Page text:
Monroe Porter answers your questions.

Question: I use the cash accounting method. As business has grown, it has been harder and harder to get an accurate understanding of where we are financially. Do other contractors use a cash system?

Answer: I am not a tax accountant, but I do have some customers who in the past have had IRS issues because they took a cash approach. You should ask your accountant about the IRS and the position they might take regarding the tax status of your business as a cash company.

With this said and done, I would like to emphasize that you cannot really tell where you are financially by only looking at cash. Deposits, seasonal start-ups and wind-downs, receivables and payables all contribute to the big picture. If you only look at cash, all those bills you owe have a way of hiding, particularly for business owners who are in denial of their true losses. We have encountered numerous optimistic contractors and when we dig into their operation, their accrual loss position is much greater than they realized. It is so easy to go into denial when bills start to add up. You really need to track financial information on an accrual basis and live in the real time world with up-to-date costs.

Question: In my state, we do not have a license law for contractors and I have been pushing hard for it. I wish the legislature would help the legitimate guys out by banning the station wagon warriors. I also get upset when manufacturers sell to everyone. They need to only sell through licensed applicators. What are your thoughts in this regard?

Answer: Regulations can be a great idea and I applaud you for being active politically. Good for you! Apathy is a big issue in today's society. While it is fun to bitch, you also have to put regulations into perspective and understand what is realistic. Regulations are a political issue. You join an association to protect you nationally and locally, but you must realize that consumers have a lot more votes than a few contractors. Unless you can position yourself so that you are protecting the consumer, your success is limited.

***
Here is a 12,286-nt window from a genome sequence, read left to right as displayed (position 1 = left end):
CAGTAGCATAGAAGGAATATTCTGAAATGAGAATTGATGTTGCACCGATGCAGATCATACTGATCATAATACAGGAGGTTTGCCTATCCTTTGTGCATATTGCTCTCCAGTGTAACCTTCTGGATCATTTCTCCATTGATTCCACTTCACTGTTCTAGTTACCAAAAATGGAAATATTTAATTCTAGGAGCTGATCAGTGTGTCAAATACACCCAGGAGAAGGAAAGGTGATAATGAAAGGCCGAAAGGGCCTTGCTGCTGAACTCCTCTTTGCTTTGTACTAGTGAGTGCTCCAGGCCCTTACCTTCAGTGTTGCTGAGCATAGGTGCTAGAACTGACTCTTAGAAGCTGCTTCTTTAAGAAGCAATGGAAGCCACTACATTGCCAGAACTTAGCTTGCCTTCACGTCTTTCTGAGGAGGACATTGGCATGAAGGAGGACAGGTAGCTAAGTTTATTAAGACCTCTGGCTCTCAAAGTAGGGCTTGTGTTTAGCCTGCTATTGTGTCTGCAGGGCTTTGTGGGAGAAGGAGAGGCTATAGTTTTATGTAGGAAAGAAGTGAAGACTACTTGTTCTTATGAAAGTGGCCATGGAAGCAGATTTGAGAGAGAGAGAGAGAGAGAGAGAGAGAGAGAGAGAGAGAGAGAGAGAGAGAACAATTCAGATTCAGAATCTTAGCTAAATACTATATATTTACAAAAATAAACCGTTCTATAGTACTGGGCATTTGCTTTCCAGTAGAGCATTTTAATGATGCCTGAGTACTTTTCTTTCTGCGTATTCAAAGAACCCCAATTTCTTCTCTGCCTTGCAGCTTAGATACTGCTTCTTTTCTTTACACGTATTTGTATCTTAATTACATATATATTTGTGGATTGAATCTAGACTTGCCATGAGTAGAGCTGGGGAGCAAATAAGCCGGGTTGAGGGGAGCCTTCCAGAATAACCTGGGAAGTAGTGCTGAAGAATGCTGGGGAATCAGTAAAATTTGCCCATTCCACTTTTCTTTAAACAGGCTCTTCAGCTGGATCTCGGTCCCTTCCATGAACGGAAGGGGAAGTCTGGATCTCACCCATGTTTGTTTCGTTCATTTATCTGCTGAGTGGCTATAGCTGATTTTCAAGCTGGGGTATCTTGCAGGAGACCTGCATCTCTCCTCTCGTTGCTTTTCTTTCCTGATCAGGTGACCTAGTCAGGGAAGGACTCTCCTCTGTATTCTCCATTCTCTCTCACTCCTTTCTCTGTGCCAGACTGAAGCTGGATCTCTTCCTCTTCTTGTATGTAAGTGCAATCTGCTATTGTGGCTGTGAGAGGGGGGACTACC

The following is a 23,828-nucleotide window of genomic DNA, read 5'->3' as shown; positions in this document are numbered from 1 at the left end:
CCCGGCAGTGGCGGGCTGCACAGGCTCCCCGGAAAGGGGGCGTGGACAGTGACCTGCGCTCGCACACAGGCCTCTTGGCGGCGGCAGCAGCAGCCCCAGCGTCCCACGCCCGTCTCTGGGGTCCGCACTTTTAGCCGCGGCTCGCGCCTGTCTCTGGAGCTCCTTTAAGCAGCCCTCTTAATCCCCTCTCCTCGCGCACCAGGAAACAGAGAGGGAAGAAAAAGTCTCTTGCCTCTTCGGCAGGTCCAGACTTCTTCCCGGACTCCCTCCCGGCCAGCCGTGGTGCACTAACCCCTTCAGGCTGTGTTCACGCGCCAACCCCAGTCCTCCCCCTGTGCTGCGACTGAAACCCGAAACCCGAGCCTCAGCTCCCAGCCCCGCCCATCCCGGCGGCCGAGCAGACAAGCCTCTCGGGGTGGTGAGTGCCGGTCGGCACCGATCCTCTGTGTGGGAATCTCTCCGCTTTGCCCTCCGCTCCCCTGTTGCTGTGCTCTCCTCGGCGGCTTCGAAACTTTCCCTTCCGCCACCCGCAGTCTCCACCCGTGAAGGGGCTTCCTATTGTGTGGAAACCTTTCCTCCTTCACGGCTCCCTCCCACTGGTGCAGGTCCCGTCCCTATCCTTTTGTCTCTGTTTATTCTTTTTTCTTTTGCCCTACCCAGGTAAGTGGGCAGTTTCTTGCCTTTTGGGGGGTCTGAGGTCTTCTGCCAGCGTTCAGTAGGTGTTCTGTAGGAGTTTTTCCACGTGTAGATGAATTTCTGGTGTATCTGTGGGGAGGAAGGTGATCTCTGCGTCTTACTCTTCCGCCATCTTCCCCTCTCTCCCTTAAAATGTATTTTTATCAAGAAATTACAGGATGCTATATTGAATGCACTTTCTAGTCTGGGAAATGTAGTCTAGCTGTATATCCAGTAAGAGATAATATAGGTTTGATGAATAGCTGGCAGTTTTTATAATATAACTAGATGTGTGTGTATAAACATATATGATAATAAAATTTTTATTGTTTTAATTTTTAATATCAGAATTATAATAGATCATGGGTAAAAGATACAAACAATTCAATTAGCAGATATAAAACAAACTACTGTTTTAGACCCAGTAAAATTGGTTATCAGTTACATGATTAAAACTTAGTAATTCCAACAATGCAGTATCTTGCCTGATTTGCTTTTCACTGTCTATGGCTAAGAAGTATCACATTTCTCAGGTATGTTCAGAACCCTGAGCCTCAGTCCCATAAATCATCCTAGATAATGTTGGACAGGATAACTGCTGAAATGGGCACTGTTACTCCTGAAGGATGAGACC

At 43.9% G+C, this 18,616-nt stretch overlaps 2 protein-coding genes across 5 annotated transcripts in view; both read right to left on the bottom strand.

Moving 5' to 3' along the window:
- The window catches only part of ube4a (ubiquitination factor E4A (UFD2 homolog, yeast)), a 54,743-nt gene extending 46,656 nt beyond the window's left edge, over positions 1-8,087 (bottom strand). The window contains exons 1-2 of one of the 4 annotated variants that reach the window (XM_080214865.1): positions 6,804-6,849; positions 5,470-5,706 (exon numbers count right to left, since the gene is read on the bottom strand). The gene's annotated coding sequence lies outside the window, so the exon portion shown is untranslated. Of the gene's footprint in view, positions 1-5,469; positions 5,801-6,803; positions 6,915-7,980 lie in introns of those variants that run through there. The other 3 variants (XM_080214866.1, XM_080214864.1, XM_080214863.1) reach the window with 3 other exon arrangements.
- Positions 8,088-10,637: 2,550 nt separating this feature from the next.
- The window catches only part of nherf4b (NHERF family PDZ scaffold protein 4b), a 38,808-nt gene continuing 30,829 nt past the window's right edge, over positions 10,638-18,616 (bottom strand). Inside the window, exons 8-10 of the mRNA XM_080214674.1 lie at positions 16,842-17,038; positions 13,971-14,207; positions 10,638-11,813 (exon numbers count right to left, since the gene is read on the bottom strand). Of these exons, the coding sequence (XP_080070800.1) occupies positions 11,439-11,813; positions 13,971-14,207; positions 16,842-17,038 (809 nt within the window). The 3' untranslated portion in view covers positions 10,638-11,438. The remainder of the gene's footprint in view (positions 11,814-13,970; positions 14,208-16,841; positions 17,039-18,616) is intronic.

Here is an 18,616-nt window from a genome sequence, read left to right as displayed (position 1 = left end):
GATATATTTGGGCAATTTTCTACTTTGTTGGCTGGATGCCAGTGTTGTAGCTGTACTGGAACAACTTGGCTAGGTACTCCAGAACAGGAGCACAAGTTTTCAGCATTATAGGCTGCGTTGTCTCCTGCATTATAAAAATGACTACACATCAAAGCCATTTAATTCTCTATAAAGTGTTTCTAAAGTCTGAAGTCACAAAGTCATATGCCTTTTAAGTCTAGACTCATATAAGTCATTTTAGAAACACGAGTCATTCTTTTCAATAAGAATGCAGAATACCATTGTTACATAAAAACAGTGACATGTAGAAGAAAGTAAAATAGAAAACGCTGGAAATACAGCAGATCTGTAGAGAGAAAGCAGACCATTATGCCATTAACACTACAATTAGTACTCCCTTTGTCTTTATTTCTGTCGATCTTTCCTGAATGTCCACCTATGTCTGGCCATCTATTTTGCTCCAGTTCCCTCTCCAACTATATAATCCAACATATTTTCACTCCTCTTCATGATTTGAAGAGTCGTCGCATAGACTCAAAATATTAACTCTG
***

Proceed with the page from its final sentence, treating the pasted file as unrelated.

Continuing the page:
Licensing is a great idea but will rarely protect you as a contractor. The cost of entry into your business is too easy. I have worked with the contracting industry for 25 years and while some areas have license requirements, this appears to have had little impact on competition. Why? Because all you need is a ladder, truck and hammer and you are a contractor. There is always going to be someone unprofessional and cheaper than you. Accept it. Focus on the people who are willing to pay you. If you try to compete with the people who cheat wage and hour, avoid workers comp, take cash, and sell the absolute lowest price, the problem is the market you are targeting. Focus on customers who want the problems to go away and are willing to pay for it.

Question: I have been thinking about going to the local community college and starting a residential roofing apprenticeship program. All the roofers will then have a pool of qualified people to hire from. What do you think?

Answer: It’s a great idea to have a four-year apprenticeship but in most cases it is not going to happen. There are some great training programs available, union and non-union, but the bulk of the contractors needs roofers now. In a perfect world, it would be the way to go, but for most of the contractors I encounter, finding and teaching people English is a major issue. Getting folks to commit and attend a four-year apprenticeship is just not going to happen. You may have some success with commercial apprenticeship training but residential is tough.

The best way to train people is to adapt the guild system to your daily workplace. Lead foremen training those around them are the ideal approach. Coaching and mentoring is the way to go. Again, I have trouble getting contractors to write job descriptions so I have my doubts about a full-blown training program. Where the systems do exist, it is hard to get people to attend. Taking industry training and adapting it in your own workplace is more realistic.